KUALA LUMPUR, Oct 14 ― An audio-visual technician in Thame, UK, faces a fine of £100,000 (RM568,101) after a judge ruled that his use of Ring cameras broke data laws.
During the hearing at the Oxford County Court, Jon Woodard insisted that he fitted four devices including two 'dummies' around his property to protect his vehicles from masked thieves who tried to steal his car in 2019, Daily Mail reported.
However, Judge Melissa Clarke dismissed Woodard's claim that the driveway camera was used legitimately to deter criminals from stealing his car and ruled that crime prevention could be achieved by something less than the devices.
In her judgment, Clarke ruled that the devices had captured images and audio from neighbour Dr Mary Fairhurst's property including her gate, garden and car parking spaces, which was Dr Fairhurst's personal data.
The judge also took particular issue with the camera's audio range, concluding: “I am satisfied that the extent of range to which these devices can capture audio is well beyond the range of video that they capture, and in my view cannot be said to be reasonable for crime prevention.
“I am satisfied that on many occasions it [the shed camera] had a very wide field of view and captured the Claimant's personal data as she drove in and out of the car park.”
An injunction placed on Woodard means he now has to put 'blinkers' on his shed and doorbell cameras so that they do not capture any of Dr Fairhurst's property or areas of the car park that she uses.
The judge also ruled that he will also have to disable the audio functions on his devices.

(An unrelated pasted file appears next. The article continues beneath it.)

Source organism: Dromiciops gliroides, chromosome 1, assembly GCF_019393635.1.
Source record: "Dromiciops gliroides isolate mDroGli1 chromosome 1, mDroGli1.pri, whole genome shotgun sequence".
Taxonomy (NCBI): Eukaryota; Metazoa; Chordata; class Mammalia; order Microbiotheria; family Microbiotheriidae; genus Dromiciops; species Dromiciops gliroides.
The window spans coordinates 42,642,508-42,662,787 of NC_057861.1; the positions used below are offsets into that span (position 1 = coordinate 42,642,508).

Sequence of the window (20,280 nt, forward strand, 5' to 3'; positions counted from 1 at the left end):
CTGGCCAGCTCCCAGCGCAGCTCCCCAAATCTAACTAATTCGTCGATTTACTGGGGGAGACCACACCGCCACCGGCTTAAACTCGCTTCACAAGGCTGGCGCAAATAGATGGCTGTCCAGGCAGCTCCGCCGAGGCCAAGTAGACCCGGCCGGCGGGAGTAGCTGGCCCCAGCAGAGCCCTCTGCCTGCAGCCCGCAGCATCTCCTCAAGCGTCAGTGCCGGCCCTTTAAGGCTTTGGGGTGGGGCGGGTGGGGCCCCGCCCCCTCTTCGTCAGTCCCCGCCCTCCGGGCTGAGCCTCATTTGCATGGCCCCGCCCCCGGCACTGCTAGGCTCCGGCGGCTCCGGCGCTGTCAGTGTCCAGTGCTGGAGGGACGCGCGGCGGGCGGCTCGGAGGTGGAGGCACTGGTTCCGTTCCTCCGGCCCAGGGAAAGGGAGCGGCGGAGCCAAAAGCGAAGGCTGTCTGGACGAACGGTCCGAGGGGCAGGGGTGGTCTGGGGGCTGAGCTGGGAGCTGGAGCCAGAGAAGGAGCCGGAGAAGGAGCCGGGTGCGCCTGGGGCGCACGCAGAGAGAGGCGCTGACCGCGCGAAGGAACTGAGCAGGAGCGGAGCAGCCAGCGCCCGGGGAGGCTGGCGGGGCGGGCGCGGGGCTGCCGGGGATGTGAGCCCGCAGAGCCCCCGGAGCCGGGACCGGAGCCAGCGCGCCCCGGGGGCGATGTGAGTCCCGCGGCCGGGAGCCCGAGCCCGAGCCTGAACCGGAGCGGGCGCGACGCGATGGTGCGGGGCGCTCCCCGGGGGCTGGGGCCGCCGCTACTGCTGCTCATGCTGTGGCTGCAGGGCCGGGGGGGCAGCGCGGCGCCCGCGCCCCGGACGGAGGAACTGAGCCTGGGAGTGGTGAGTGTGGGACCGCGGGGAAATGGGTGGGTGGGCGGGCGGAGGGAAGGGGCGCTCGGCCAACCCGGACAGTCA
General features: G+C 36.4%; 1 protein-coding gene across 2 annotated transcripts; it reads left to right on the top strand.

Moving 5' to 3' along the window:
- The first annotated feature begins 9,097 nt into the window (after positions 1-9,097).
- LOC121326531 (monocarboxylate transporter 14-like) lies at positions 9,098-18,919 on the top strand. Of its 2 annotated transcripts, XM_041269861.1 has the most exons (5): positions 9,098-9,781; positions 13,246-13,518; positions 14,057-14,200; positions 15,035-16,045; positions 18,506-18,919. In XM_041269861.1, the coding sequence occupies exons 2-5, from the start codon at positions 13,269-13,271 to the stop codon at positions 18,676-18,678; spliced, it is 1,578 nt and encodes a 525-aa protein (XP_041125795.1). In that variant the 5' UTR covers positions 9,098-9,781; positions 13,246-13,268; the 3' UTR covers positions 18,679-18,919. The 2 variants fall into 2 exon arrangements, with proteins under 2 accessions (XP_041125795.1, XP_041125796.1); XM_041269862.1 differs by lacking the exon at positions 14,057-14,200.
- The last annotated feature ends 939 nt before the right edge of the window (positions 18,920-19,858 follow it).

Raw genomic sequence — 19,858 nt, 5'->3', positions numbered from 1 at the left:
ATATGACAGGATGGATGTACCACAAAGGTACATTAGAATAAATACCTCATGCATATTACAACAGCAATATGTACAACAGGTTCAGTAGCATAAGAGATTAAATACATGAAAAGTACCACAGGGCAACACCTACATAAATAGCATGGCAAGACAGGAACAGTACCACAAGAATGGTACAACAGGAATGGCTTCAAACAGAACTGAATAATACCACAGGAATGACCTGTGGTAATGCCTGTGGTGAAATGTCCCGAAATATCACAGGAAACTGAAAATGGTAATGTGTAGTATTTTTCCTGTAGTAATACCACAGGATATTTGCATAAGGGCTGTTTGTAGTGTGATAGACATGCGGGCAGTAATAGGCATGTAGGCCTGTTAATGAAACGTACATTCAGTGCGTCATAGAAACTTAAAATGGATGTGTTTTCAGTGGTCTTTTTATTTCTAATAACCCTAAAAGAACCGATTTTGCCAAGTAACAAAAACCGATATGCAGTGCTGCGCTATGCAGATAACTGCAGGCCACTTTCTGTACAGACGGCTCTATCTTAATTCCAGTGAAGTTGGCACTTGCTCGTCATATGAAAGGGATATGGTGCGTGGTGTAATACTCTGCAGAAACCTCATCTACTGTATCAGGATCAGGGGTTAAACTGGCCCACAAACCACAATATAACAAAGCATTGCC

The landmark ruling could spark a wave of lawsuits for alleged breaches of data laws and privacy.
Security experts are now urging the over 100,000 households in UK which have installed doorbell cameras to take all possible steps to ensure that their devices aren't unintentionally recording other people in their homes or gardens.
Responding to the ruling, Amazon-owned Ring asked customers to ensure guests know they are being captured on video by putting Ring stickers on their door or windows.
A spokesman for the California-based company said: “We strongly encourage our customers to respect their neighbours' privacy and comply with any applicable laws when using their Ring device.
“We've put features in place across all our devices to ensure privacy, security, and user control remain front and centre ― including customisable Privacy Zones to block out 'off-limit' areas, Motion Zones to control the areas customers want their Ring device to detect motion and Audio Toggle to turn audio on and off.”
Responding to the outcome, Woodard said he was “extremely disappointed and shocked” by the judge's decision.
“I purchased a Ring doorbell and Ring motion-activated camera in 2019, in good faith to protect my property and vehicles.
“To now be told these are harassment devices feels like a joke and I myself feel like I am being harassed. Many of my neighbours have cameras and smart doorbells.”
Woodard added that the decision went against current guidance from police forces, many of which have appealed for video doorbells footage to help gather criminal evidence.
“I wonder if the police will now still be able to appeal to the public to check their smart doorbells, CCTV, and dashcams in order to assist them to solve crimes, and use to assist convictions.”
Woodard also raised concerns for other Ring doorbell owners after the ruling, adding: “I feel for the tens of thousands of homeowners with Ring home security who could now be targeted in the same manner I have.”
The damages payable to Dr Fairhurst are expected to be confirmed in a court hearing next month.